Seven Must-Read African Novels About LGBTQ

Have you wondered if writers are exploring the LGBTQ in Africa? Wonder no more. Here are Seven Must-Read African Novels About LGBTQ to show you the African perspective on the topic.

LGBTQ Novels

 Africa and LGBTQ

Homosexuality is perceived as a strange culture in Africa— an undisputable reason African authors rarely incorporate LGBTQ themes into their works. Having an LGBTQ theme in your book may embroil a controversy that can be life-threatening. The book itself will be banned. 

However, some authors defy this societal norm and stereotype to write about the plights of the LGBTQ community; South Africans and Africans in the diaspora dominate this aspect of literature. Yes, South Africa offers the LGBTQ community that serene environment to thrive, unlike other countries on the continent. South Africa is the only country in Africa that legalized LGBTQ and allows its law to criminalize the act of discrimination against a member of the queer community. However, a country like Nigeria punishes anyone found indulging in homosexuality with death; several other African countries do the same. The rationale behind that is rooted in religion and tradition.

Despite the unfriendly climate that Africa has for LGBTQ people, some African authors still incorporate queer characters into their novels, perhaps in an implicit manner.

This article will explore some of the LGBTQ novels written by black authors.

1. The Death of Vivek Oji — Akwaeke Emezi

Emezi belongs to this category. That is why she pours her feelings and that of the entire queer group into her work. Most of Emezi’s works are classified as autobiographical. She speaks for the voiceless queer people who are being brutally shut up by the authorities in Africa through her novels. The Death Of Vivek Oji, Published in 2020, tells the story of Vivek, whose mother is overprotective in a nonlinear narrative. The story reveals the fate of queer people in Nigeria, where the authority and static culture offer them no room to spring up or raise their voices or arms.

2. You Have To Be Gay To Know God – Siya Khumalo

The South African author tries to tell the world what it’s like to grow up a queer in South Africa. South Africa is undisputably the only country in Africa that doesn’t stifle the right of the LGBTQ community. However, queer people still face discrimination and harassment in some parts of the country, despite the law giving them the full right to live like any other citizen. Khumalo, here, explores how religion and culture shape the minds of South African people toward queer people.

3. Under The Udala Tree — Chinelo Okparanta

 

The story is about a girl who grew up in Nigeria after the devastating thirty-month war. The country was still trying to forge a promising future at this time. The protagonist, Ijeoma, was struggling to come to terms with her sexuality in an environment where lesbianism was taboo. She got enamored with other girls: Amina and Ndidi but estranges herself from them after facing a backlash from her conservative mother. Her mother eventually browbeats her into marrying a man she doesn’t love, whom she divorces later.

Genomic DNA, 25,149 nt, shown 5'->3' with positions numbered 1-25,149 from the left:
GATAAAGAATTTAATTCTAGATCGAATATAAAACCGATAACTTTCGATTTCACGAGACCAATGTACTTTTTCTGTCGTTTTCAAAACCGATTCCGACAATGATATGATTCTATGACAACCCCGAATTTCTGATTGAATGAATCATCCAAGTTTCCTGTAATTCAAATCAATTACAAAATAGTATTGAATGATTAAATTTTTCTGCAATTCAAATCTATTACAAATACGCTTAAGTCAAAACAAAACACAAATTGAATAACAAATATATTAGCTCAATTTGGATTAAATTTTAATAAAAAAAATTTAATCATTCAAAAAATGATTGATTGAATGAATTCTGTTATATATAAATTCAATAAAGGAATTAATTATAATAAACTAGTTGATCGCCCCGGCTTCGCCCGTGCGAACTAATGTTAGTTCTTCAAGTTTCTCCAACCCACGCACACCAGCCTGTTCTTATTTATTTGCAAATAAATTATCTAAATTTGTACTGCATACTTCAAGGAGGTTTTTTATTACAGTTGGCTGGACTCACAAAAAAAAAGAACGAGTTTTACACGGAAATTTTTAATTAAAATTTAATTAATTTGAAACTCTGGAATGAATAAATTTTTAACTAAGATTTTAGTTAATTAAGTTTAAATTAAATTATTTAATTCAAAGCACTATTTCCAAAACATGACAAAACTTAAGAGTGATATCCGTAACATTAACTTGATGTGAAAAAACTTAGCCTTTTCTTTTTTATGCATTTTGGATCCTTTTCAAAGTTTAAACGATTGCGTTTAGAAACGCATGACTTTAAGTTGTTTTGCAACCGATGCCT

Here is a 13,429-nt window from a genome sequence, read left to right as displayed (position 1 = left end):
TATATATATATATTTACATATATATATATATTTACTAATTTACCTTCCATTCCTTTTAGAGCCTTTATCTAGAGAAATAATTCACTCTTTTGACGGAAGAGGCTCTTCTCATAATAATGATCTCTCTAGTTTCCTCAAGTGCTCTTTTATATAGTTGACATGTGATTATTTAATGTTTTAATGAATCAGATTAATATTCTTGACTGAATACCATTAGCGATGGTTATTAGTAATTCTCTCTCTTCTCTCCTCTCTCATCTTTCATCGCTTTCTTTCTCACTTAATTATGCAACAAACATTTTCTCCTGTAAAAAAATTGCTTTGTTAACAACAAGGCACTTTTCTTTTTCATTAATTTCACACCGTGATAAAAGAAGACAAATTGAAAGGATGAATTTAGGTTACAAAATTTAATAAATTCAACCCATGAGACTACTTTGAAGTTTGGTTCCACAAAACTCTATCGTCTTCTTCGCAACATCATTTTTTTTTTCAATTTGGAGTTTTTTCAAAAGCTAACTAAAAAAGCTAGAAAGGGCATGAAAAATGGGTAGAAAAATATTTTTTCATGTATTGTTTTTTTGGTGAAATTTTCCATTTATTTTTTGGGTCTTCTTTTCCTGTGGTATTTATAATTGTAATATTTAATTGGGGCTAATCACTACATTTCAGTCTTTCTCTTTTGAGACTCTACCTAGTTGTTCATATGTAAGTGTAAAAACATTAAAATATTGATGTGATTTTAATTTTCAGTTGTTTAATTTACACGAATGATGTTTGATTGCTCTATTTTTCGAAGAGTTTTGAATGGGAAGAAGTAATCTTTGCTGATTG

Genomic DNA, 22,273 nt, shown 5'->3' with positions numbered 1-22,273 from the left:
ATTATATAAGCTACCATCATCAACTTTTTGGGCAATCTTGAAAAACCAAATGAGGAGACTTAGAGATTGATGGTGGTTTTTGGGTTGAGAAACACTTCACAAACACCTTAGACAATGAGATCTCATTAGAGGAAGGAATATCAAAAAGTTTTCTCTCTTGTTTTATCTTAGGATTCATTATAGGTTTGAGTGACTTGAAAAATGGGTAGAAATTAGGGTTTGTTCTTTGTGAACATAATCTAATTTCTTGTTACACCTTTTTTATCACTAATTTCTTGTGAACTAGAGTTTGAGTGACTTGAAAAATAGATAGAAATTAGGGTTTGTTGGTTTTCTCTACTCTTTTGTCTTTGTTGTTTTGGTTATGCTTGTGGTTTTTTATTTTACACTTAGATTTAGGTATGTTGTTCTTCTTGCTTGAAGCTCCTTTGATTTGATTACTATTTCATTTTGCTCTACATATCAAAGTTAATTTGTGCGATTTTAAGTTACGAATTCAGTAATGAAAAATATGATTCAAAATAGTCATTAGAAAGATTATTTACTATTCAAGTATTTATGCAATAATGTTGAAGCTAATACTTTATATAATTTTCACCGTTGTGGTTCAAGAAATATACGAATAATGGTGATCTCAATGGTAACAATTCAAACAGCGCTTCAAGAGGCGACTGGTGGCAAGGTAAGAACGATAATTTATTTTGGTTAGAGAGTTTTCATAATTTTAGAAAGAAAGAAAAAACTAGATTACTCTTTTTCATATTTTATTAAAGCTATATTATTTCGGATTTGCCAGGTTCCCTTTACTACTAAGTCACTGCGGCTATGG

4. Freshwater – Akwaeke Emezi

Also written by Akwaeke Emezi, the writer frequently uses a nonlinear narrative to tell the stories of the underrepresented LGBTQ community in Africa as a whole. Freshwater tells a story of a girl, Ada, who was born ” one foot at the other side” and tries to construct an identity in the homophobic environment wherein she found herself. Ada developed a different identity within herself due to her identity. Her troubling life started in Southern Nigeria, where she was born an Ogbanje. And this required her to die in infancy and come back to life in another birth. Her parents breathe life into her. As she left Nigeria for America for her education, her different self grew stronger and different in purpose.

 

Read Also:

 

5. The Quiet Violence Of Dreams — Sello Duiker

 

The story rallies around Tshepo, who was hooked on drugs in South Africa, Cape Town. His dirty lifestyle costs him his sanity. Hence, he was taken to Cape Town Mental Institution for rehabilitation. Tshepo ran away from the mental health institution but later decided to return and rehabilitate to secure a release with a repentant self. Tshepo, after he was released from the mental institution, dropped out of school and got a job as a waitress. He lived with someone recently released from prison. Their friendship soon became fragile, and Tshepo’s problem worsened when he lost his waitress job. His desperation to earn made him accept to work as a massager for men at a Parlor, where his sexual consciousness was awakened.

6. Speak No Evil — Uzodinma Iweala

The captivating story tells a story of a young man with Nigerian roots living in America. His parents were conservative, so they didn’t want their son to derail from their fainting footmarks. Unfortunately, the son found solace in queer Community. He concealed his sexual identity from his conservative parents for a long time. When they found out, things got broken.

7. She Called Me Woman — Azerrnah Mohamed

The Nigerian author summed up different stories to brighten the lens through which Nigerians see queer women. She Called Me Woman thinks through what it is like to be a queer woman in a hostile Nigerian environment.

Leave a Reply

Your email address will not be published. Required fields are marked *